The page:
New York Times
January 4, 2005
MOSCOW, Jan. 3 - President Vladimir V. Putin on Monday abruptly reduced the responsibilities of a senior adviser who last week issued a sweeping criticism of the Kremlin's leadership and expressed deep misgivings about the direction in which Russia was headed.
In a presidential decree released without further comment, Mr. Putin relieved the adviser, Andrei N. Illarionov, of his duties as Russia's envoy to the Group of 8, comprising the world's major industrialized nations and Russia. Mr. Putin reassigned those duties to a presidential aide who is seemingly a more loyal Kremlin insider, Igor I. Shuvalov.
Mr. Illarionov, 43, has been an economics adviser to Mr. Putin since 2000, and at times a vocal critic of the Kremlin's course. Both the Kremlin and Mr. Illarionov's spokeswoman said that for the moment he would retain his principal post. But his sudden removal as envoy to the Group of 8 carried an implicit rebuke.
In a long news conference here last week and then in an interview on an independent radio station, Mr. Illarionov issued a searing and comprehensive assessment of the state of affairs in Russia, saying the country had sharply shifted direction for the worse, and risked becoming a third world state.
For more than a year the debate about Russia's course and its political chill has been lively, with much public worrying over the plans and judgment of Mr. Putin and the group of former K.G.B. officers with whom he tightly controls the nation's political life. What made Mr. Illarionov's remarks so striking was not their substance - they reflect widely held views among Western critics of the Kremlin and those few in Russia who still risk speaking publicly - but their source, from an insider.
Mr. Illarionov described the government as both arbitrary and wrong-headed, criticizing the Kremlin's crackdown on the news media, its expropriation of the main asset of Yukos, the oil giant, its centralization of political power and its foreign relations.
His assessments were unsparing. He called the seizure last month of the Yukos unit "the swindle of the year."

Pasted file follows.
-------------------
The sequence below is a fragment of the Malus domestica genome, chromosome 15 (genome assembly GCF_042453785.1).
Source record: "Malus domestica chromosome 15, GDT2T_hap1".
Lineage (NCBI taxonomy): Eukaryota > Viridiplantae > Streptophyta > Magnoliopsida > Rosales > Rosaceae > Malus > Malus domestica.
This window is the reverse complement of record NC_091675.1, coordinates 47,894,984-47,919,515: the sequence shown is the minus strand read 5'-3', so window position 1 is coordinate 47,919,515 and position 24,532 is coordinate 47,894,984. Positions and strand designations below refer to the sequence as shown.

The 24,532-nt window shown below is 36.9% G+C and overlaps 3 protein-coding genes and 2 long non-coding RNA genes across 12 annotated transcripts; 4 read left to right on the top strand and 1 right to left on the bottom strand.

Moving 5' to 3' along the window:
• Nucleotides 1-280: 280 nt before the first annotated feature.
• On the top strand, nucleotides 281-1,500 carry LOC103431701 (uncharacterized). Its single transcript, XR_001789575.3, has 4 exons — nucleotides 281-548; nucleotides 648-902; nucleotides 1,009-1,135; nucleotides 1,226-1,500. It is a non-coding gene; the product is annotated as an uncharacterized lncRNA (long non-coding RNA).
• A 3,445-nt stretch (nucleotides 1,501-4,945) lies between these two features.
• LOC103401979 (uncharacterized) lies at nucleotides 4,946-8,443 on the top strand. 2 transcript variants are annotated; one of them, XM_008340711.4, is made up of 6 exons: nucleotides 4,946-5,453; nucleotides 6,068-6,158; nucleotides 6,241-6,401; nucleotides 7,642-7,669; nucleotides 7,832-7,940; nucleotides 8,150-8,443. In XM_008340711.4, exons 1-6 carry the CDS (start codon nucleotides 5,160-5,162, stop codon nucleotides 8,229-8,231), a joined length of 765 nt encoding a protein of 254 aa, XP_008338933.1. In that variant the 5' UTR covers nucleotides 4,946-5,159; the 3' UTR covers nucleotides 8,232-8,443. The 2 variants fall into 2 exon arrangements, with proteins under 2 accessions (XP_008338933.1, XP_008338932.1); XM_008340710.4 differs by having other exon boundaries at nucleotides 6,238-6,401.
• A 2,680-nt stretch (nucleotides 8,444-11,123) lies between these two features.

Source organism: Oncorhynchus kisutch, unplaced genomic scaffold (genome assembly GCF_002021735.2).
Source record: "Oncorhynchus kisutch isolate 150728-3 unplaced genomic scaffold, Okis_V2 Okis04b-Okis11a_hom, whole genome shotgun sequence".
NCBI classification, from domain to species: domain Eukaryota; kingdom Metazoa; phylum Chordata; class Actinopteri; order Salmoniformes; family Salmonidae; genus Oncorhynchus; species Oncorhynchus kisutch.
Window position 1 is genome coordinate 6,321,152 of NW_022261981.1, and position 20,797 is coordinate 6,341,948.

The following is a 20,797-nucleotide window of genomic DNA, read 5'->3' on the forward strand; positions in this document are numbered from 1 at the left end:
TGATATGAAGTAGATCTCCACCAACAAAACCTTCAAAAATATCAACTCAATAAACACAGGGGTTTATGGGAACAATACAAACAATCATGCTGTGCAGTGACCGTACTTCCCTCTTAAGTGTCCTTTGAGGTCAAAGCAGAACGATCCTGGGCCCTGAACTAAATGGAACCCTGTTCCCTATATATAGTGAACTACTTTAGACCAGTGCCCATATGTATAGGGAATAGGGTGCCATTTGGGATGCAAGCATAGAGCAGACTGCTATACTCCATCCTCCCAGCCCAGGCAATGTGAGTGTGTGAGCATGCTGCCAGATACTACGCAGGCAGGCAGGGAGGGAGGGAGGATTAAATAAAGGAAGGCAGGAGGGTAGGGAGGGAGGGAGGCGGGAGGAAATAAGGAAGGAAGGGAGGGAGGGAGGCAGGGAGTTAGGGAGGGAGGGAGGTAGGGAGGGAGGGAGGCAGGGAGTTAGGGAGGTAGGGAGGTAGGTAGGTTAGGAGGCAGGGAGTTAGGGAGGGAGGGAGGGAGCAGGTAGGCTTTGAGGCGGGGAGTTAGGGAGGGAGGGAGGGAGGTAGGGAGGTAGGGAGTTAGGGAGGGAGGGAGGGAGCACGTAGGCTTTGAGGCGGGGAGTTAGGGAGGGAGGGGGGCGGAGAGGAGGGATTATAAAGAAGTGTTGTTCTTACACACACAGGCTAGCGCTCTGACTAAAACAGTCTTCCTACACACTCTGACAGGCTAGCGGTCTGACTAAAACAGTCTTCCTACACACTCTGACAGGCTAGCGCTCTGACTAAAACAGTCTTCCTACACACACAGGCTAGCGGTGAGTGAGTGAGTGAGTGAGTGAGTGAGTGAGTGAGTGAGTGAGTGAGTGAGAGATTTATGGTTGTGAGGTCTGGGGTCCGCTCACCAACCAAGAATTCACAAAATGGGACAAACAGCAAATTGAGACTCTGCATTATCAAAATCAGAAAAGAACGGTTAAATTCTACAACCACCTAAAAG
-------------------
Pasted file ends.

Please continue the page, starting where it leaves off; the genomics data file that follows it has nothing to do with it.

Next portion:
In the government's attack on a healthy company, and its signals about which companies were Kremlin favorites, Mr. Illarionov said, "financial flows are rerouted from the most effective companies to the least effective ones."
Moreover, Mr. Putin's decision to do away with elections for governors throughout Russia, and to appoint governors through the presidency, Mr. Illarionov said, ensured that political competition was undermined, to ill effect. "Limited competition in all spheres of life leads to one thing," he said. "To stagnation."
At times Mr. Illarionov also appeared to put himself personally at odds with Mr. Putin, for example, dismissing as absurd Kremlin defenses of the Yukos seizure. Mr. Putin has been vocal in his support of Yukos's near liquidation.
"This entire affair regrettably demonstrates that any of the official or semiofficial explanations given to the public regarding the Yukos affair do not have a leg to stand on," the economics adviser said.
Mr. Illarionov also spoke warmly of the United States bankruptcy judge in Texas who had tried to block the auction of the Yukos unit, even though only days before Christmas Mr. Putin had personally ridiculed her at his own news conference.
"We should thank the Texas court and the judge for having done everything possible to help Russia avoid falling into the abyss they have pushed us to," Mr. Illarionov said.
Finally, Mr. Illarionov congratulated Ukrainian voters and demonstrators for successfully overturning the fraudulent presidential election of Nov. 21, and forcing a new vote last month that the opposition candidate, Viktor A. Yushchenko, appears to have won. Mr. Putin had supported the government's candidate, Viktor F. Yanukovich.
In a biting portion of his remarks at the news conference, Mr. Illarionov sarcastically thanked fellow Russian politicians for so clumsily handling their support of Mr. Yanukovich, who appeared to have won an earlier round of voting accompanied by widespread accusations of electoral fraud, saying that they helped energize the opposition.
"One has to pay tribute to our colleagues, who did all they could, by making their crude, uncouth and offensive statements," he said, because as a result Ukrainians "who may not have intended to vote or least did not intend to vote for Mr. Yushchenko, did go to the polls and cast ballots and made Mr. Yushchenko's win so convincing, so obvious and so doubtless."
Mr. Yushchenko won the race by nearly eight percentage points, according to the Central Election Committee's count. His victory is not official, and awaits the outcome of a court challenge by Mr. Yanukovich.
Having staked so many positions distinctly opposite of Russia's official line, Mr. Illarionov had been expected to attract attention from the Kremlin. His future was unclear Monday night; neither his spokeswoman nor the Kremlin remarked publicly about the reasons behind the presidential decree, or his future in the government.
Last week, however, the Echo of Moscow radio station demonstrated that he had some support away from the Kremlin's walls.
The station, even as Mr. Illarionov appeared on the air, conducted a swift call-in poll, asking listeners to answer one question: Should Mr. Illarionov stay in government and try to influence its decisions, or quit?
The poll lasted four minutes. More than 9,200 people called; 86 percent said he should stay.